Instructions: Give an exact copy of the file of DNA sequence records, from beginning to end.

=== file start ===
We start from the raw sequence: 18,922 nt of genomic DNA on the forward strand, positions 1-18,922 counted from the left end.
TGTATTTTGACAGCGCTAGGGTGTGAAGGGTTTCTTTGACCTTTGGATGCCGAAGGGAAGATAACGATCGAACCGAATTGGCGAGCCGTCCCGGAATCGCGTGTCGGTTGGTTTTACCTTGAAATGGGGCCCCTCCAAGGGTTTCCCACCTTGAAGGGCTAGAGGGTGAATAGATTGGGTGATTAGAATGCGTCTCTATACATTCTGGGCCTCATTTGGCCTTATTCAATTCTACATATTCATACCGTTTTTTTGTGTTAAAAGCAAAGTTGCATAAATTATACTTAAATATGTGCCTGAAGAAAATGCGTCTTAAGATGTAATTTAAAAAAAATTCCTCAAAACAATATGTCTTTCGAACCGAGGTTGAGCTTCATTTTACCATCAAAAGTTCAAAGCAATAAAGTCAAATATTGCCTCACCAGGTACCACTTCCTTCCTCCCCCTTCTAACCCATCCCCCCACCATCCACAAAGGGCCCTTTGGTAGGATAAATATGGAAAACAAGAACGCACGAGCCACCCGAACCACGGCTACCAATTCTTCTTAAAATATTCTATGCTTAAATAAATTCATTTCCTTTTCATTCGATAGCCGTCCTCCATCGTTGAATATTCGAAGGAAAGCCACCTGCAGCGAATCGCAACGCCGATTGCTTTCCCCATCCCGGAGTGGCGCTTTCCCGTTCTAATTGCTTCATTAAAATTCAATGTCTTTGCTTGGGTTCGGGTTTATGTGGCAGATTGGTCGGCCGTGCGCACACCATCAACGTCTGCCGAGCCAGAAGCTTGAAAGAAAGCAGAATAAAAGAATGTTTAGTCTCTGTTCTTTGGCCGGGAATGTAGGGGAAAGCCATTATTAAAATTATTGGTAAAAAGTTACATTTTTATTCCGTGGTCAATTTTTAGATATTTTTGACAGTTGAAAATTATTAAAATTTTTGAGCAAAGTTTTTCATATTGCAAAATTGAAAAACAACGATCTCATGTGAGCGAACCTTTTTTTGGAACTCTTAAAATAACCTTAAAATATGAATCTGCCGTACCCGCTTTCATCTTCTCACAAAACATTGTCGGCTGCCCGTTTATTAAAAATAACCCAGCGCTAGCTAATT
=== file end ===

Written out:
We start from the raw sequence: 18,922 nt of genomic DNA on the forward strand, positions 1-18,922 counted from the left end.
TGTATTTTGACAGCGCTAGGGTGTGAAGGGTTTCTTTGACCTTTGGATGCCGAAGGGAAGATAACGATCGAACCGAATTGGCGAGCCGTCCCGGAATCGCGTGTCGGTTGGTTTTACCTTGAAATGGGGCCCCTCCAAGGGTTTCCCACCTTGAAGGGCTAGAGGGTGAATAGATTGGGTGATTAGAATGCGTCTCTATACATTCTGGGCCTCATTTGGCCTTATTCAATTCTACATATTCATACCGTTTTTTTGTGTTAAAAGCAAAGTTGCATAAATTATACTTAAATATGTGCCTGAAGAAAATGCGTCTTAAGATGTAATTTAAAAAAAATTCCTCAAAACAATATGTCTTTCGAACCGAGGTTGAGCTTCATTTTACCATCAAAAGTTCAAAGCAATAAAGTCAAATATTGCCTCACCAGGTACCACTTCCTTCCTCCCCCTTCTAACCCATCCCCCCACCATCCACAAAGGGCCCTTTGGTAGGATAAATATGGAAAACAAGAACGCACGAGCCACCCGAACCACGGCTACCAATTCTTCTTAAAATATTCTATGCTTAAATAAATTCATTTCCTTTTCATTCGATAGCCGTCCTCCATCGTTGAATATTCGAAGGAAAGCCACCTGCAGCGAATCGCAACGCCGATTGCTTTCCCCATCCCGGAGTGGCGCTTTCCCGTTCTAATTGCTTCATTAAAATTCAATGTCTTTGCTTGGGTTCGGGTTTATGTGGCAGATTGGTCGGCCGTGCGCACACCATCAACGTCTGCCGAGCCAGAAGCTTGAAAGAAAGCAGAATAAAAGAATGTTTAGTCTCTGTTCTTTGGCCGGGAATGTAGGGGAAAGCCATTATTAAAATTATTGGTAAAAAGTTACATTTTTATTCCGTGGTCAATTTTTAGATATTTTTGACAGTTGAAAATTATTAAAATTTTTGAGCAAAGTTTTTCATATTGCAAAATTGAAAAACAACGATCTCATGTGAGCGAACCTTTTTTTGGAACTCTTAAAATAACCTTAAAATATGAATCTGCCGTACCCGCTTTCATCTTCTCACAAAACATTGTCGGCTGCCCGTTTATTAAAAATAACCCAGCGCTAGCTAATT